The University of California at Los Angeles Health System (UCLAHS) agreed to settle allegations of potential HIPAA violations for $865,500, according to a July 7, 2011 HHS press release.
The alleged violations stemmed from complaints that hospital employees were improperly accessing the protected health information of celebrities. An investigation by the Office of Civil Rights (OCR) revealed that from 2005-2008, unauthorized employees repeatedly looked at the electronic protected health information of numerous other UCLAHS patients.
Covered entities should take note that UCLAHS is paying this significant settlement amount despite the fact that the alleged violations were by employees acting in an unauthorized manner. OCR faulted UCLAHS for not having policies and procedures sufficient to ensure that access to patient information is reasonably restricted to only those employees with a valid reason to view the information and that employees found to have violated these policies are sanctioned.
The Director of the OCR stated: “Covered entities need to realize that HIPAA privacy protections are real and OCR vigorously enforces those protections. Entities will be held accountable for employees who access protected health information to satisfy their own personal curiosity.”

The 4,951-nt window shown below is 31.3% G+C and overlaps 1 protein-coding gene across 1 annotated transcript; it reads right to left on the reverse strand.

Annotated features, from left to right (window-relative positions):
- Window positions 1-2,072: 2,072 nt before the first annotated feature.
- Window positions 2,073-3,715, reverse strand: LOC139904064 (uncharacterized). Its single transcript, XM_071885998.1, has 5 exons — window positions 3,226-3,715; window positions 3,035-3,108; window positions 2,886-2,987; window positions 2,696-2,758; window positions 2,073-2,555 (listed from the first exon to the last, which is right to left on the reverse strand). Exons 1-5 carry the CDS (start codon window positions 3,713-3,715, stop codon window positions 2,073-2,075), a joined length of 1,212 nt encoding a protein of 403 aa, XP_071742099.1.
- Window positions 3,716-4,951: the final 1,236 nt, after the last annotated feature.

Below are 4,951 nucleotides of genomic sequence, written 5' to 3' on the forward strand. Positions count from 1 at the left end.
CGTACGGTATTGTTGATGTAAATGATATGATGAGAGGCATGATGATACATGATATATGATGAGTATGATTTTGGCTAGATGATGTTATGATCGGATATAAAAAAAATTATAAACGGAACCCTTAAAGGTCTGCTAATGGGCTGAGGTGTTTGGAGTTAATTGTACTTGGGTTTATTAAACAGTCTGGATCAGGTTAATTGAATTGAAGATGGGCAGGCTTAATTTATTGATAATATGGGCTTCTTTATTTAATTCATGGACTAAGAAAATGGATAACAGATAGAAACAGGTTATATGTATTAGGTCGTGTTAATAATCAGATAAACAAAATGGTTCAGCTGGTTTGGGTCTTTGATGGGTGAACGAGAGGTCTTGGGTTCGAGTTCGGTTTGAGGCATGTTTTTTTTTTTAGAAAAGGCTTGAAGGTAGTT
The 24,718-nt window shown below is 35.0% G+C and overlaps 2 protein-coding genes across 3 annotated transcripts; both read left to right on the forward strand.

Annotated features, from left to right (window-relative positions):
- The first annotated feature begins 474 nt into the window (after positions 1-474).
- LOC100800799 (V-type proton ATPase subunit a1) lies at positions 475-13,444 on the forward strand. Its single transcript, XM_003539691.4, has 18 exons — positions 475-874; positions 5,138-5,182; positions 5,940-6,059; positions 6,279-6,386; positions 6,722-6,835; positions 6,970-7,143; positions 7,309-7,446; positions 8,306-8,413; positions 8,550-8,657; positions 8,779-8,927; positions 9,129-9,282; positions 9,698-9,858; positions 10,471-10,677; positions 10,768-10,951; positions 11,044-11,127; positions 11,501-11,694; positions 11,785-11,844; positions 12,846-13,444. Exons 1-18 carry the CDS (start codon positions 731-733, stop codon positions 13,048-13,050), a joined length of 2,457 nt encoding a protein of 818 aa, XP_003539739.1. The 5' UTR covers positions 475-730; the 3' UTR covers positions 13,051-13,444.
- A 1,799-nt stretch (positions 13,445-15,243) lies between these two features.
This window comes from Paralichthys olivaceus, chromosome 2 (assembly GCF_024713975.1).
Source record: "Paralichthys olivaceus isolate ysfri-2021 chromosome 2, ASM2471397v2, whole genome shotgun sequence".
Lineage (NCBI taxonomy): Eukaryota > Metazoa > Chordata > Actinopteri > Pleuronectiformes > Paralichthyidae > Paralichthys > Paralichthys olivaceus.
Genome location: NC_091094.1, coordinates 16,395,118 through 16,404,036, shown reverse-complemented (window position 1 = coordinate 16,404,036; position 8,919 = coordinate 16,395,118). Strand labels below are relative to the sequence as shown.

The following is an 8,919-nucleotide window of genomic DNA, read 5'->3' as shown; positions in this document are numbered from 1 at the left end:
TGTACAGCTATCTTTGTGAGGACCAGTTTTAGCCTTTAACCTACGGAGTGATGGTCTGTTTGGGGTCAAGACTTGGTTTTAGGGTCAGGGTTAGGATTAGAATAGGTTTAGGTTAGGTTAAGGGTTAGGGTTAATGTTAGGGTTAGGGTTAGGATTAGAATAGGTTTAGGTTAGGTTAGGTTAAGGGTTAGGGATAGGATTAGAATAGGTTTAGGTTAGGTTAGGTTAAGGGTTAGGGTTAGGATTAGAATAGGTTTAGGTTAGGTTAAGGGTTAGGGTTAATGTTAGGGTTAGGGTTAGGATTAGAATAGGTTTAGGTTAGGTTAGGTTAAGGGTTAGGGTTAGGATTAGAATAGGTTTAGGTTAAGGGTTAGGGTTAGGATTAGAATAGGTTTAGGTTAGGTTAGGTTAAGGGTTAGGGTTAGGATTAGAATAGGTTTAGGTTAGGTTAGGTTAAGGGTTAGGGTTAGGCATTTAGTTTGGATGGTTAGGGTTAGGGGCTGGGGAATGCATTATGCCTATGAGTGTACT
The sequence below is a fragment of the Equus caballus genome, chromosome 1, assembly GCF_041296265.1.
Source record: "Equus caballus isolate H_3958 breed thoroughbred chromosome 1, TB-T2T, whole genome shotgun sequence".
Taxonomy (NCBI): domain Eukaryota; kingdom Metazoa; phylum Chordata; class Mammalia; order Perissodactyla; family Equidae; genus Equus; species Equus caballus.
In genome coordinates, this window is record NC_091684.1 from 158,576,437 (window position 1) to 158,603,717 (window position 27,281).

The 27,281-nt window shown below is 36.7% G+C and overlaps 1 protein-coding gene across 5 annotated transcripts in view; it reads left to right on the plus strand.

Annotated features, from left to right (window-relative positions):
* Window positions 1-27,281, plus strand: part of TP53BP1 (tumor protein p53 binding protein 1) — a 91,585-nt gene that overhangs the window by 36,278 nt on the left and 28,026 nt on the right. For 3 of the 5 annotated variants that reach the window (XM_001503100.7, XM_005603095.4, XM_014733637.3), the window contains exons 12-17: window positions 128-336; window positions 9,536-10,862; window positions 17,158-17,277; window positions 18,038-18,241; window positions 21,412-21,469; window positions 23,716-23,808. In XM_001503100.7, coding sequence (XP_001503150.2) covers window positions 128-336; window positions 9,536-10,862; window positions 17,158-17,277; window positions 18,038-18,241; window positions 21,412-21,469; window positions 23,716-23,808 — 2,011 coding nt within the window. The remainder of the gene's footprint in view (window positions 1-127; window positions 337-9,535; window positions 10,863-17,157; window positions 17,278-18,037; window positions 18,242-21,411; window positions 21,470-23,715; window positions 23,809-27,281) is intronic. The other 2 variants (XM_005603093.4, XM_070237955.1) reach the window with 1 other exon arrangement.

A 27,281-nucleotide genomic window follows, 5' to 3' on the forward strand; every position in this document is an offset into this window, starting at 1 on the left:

In addition to the $865,000 settlement, UCLAHS agreed to a corrective action plan that requires UCLAHS to implement HIPAA Privacy and Security policies and procedures approved by OCR, to conduct regular and robust trainings for all UCLAHS employees who use protected health information, to sanction offending employees, and to designate an independent monitor who will assess UCLAHS compliance with the plan over 3 years.